For these cases, I suggest sticking to a specific spending limit for your expenses and a lot more for paying your debts until you manage to pay most of it (e.g. 60/20/20). Just make sure that you don’t compromise your health as you budget.

You may also modify the percentage for each category and do 60-30-10 or whatever you think is best for you. Always remember that poverty is not caused by a low income.  Poverty exists because of lack of financial education.

Photo credit: iedp.comlearningcafe.com.au


I hope this article taught you something about how to achieve success.
Please don’t forget to share if you like it! :)

I Struggle, I Win!
Jeypi Kyu

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  • Elizabeth O.

    I really like the concept of this budgeting plan. Yeah, you’re right the execution would be more challenging. But a few tricks could help you there, like making sure you’ve divided your salary before spending. That way you know how much you can spend and how much needs to be kept.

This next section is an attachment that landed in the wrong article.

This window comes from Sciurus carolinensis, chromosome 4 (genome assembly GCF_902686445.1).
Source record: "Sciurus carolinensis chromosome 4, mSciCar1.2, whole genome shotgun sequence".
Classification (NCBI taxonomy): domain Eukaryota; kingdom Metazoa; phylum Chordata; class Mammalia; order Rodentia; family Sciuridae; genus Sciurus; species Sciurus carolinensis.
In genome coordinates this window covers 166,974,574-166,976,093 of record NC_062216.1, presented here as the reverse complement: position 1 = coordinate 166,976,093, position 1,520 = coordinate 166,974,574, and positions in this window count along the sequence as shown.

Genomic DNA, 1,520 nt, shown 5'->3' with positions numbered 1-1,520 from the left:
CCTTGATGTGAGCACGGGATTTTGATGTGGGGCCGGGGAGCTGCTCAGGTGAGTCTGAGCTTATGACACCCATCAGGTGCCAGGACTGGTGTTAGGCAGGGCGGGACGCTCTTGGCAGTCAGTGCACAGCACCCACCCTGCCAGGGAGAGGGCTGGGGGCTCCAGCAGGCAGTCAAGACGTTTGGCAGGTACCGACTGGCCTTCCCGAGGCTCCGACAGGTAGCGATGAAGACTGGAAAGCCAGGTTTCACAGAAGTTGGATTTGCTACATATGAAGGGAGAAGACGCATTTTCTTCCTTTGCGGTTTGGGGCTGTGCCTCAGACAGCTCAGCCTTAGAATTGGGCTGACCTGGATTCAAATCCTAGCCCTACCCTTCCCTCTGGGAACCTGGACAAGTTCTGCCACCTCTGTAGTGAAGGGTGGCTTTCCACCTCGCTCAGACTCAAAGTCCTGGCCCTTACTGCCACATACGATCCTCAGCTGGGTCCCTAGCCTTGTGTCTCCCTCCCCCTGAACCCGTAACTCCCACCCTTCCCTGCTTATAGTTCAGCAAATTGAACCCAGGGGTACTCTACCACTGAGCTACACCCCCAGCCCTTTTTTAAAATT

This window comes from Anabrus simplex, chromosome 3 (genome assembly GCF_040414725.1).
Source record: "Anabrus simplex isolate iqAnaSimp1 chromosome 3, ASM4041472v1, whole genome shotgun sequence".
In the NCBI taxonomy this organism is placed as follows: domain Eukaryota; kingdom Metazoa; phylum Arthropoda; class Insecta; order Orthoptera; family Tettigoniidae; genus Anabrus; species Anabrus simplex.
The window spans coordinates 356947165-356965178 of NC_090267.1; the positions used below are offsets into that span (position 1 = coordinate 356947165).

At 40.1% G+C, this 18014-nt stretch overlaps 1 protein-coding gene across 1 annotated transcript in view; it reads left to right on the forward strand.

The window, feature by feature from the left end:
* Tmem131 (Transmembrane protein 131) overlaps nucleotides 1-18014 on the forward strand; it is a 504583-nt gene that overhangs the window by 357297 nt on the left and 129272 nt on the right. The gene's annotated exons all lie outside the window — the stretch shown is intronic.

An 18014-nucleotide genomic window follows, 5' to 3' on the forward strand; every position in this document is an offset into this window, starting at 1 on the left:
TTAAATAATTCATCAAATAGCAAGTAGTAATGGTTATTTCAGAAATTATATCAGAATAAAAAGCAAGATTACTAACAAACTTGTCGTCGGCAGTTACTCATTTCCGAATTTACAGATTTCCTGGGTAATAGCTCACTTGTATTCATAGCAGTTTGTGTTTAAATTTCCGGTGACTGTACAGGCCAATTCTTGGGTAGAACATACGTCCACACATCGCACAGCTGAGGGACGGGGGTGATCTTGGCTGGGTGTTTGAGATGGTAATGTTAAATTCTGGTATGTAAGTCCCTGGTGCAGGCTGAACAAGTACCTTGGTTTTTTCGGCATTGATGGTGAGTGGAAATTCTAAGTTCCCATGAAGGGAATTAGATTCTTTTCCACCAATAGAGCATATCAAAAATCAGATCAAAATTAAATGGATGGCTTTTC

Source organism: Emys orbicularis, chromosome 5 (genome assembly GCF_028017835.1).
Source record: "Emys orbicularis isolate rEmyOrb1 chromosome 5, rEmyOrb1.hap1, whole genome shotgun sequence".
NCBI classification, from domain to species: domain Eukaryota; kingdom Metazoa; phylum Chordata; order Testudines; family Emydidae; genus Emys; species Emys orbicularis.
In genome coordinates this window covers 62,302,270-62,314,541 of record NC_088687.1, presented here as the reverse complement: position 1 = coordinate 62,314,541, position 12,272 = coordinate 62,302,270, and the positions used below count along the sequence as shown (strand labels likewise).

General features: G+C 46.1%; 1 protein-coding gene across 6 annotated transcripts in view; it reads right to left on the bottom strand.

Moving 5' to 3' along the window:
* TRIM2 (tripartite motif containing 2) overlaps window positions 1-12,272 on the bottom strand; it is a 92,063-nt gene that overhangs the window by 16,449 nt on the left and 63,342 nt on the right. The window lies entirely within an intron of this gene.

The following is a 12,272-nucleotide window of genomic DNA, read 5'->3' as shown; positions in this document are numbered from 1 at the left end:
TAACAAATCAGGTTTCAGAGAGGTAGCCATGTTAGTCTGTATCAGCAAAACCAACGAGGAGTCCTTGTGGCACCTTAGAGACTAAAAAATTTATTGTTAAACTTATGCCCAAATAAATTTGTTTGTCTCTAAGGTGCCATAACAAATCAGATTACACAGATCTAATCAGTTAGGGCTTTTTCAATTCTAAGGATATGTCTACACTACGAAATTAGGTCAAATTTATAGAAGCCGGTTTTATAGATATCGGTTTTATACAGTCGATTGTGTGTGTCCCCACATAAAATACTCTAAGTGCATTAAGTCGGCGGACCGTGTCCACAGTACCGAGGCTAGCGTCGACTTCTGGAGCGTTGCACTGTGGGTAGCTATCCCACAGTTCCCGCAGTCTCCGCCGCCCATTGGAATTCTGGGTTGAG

• I’ve heard this from a colleague back when I was still in Metro Manila, it’s misleading to just look at someone’s monthly income. You have to consider the NET HOME PAY. Deductions like taxes, loans and others are also the reasons of the difficulty to implement this one. So, I suggest, to get the Net Home pay then compute the allocation. And always stick to the game plan!

    • Thanks for your feedback Raymond. I did not consider other deductions on the scenario above to make the explanation simpler. But yes, you are correct! We need to consider the Net Home Pay of an individual as it is the actual amount that they need to budget. I appreciate your thoughts. 🙂

  • very informative and useful post! i with the common usage of credit cards, many of us are actually struggling with budgeting even without knowing it. but i feel the 70-20-10 will very much depend on the individuals. as i’m still staying with my parents, i certainly do not need 70% for my daily expenses. I think i’m more of a 50-30-20 as of now.